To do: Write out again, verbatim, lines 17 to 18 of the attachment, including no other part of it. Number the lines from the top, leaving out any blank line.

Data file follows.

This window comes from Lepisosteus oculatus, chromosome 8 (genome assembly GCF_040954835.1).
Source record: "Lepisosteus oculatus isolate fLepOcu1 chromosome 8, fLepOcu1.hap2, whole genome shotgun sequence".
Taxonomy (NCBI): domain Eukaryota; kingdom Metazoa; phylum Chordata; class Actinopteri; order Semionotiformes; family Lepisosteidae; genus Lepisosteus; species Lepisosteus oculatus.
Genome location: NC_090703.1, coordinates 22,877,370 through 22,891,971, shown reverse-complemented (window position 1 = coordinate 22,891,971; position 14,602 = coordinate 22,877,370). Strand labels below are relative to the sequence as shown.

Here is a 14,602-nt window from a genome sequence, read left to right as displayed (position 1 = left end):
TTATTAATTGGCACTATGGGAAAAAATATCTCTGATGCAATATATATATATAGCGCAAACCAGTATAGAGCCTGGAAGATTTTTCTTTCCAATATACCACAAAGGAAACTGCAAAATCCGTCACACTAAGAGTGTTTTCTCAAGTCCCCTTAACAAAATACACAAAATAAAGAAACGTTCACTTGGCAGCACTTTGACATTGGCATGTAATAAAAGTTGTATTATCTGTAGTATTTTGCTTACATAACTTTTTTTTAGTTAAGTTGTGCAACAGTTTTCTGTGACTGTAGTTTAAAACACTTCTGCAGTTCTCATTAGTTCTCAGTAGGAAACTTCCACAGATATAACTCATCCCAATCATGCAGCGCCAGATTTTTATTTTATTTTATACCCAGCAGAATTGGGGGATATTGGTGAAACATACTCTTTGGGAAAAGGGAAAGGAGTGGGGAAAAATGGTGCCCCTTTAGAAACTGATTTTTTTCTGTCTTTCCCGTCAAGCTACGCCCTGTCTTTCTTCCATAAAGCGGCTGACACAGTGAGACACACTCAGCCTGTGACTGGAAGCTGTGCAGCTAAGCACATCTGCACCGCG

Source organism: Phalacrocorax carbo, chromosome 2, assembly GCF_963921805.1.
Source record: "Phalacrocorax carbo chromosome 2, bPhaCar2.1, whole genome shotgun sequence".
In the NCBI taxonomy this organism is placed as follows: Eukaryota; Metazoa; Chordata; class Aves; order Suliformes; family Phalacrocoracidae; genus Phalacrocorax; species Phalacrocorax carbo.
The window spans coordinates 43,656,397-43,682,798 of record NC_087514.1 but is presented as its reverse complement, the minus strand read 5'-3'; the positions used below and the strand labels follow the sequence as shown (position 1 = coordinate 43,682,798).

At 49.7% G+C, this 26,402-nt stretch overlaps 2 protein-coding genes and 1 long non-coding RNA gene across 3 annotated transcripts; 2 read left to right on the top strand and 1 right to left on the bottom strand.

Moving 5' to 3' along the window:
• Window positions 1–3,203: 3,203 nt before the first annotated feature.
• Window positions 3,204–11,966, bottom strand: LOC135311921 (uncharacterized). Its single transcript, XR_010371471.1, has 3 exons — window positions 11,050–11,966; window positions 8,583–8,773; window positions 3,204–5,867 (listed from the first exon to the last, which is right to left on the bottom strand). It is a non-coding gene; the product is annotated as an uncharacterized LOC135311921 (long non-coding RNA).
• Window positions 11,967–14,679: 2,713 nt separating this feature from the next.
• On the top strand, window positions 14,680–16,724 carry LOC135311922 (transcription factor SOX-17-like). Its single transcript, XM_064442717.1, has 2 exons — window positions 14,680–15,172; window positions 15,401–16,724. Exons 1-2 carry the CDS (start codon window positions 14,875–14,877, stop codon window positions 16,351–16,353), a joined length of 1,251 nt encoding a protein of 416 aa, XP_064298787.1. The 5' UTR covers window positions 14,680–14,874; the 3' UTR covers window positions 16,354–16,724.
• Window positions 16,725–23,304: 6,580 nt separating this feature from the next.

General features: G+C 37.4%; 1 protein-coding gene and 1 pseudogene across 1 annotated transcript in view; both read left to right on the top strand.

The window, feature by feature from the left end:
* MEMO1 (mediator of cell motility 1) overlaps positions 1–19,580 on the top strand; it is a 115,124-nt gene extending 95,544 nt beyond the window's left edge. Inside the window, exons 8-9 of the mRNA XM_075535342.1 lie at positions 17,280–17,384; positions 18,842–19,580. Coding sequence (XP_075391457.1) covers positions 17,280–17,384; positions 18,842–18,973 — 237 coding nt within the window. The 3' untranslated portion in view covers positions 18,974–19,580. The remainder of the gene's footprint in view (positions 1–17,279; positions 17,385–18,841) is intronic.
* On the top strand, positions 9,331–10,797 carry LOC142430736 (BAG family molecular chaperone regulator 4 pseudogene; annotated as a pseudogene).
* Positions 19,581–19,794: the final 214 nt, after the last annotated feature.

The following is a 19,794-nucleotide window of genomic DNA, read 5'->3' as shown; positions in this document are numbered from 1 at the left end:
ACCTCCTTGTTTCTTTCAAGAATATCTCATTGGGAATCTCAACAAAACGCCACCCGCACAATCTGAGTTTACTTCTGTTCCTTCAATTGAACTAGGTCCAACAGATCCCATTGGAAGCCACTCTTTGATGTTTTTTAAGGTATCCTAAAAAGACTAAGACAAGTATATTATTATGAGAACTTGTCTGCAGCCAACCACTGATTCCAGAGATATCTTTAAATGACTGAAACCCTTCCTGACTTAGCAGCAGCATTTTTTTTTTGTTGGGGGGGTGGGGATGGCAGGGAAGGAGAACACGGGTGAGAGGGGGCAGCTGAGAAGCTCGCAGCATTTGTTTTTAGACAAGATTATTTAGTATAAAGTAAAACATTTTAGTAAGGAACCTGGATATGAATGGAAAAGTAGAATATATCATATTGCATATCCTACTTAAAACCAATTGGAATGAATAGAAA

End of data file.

• Window positions 16,725–23,304: 6,580 nt separating this feature from the next.

General features: G+C 37.4%; 1 protein-coding gene and 1 pseudogene across 1 annotated transcript in view; both read left to right on the top strand.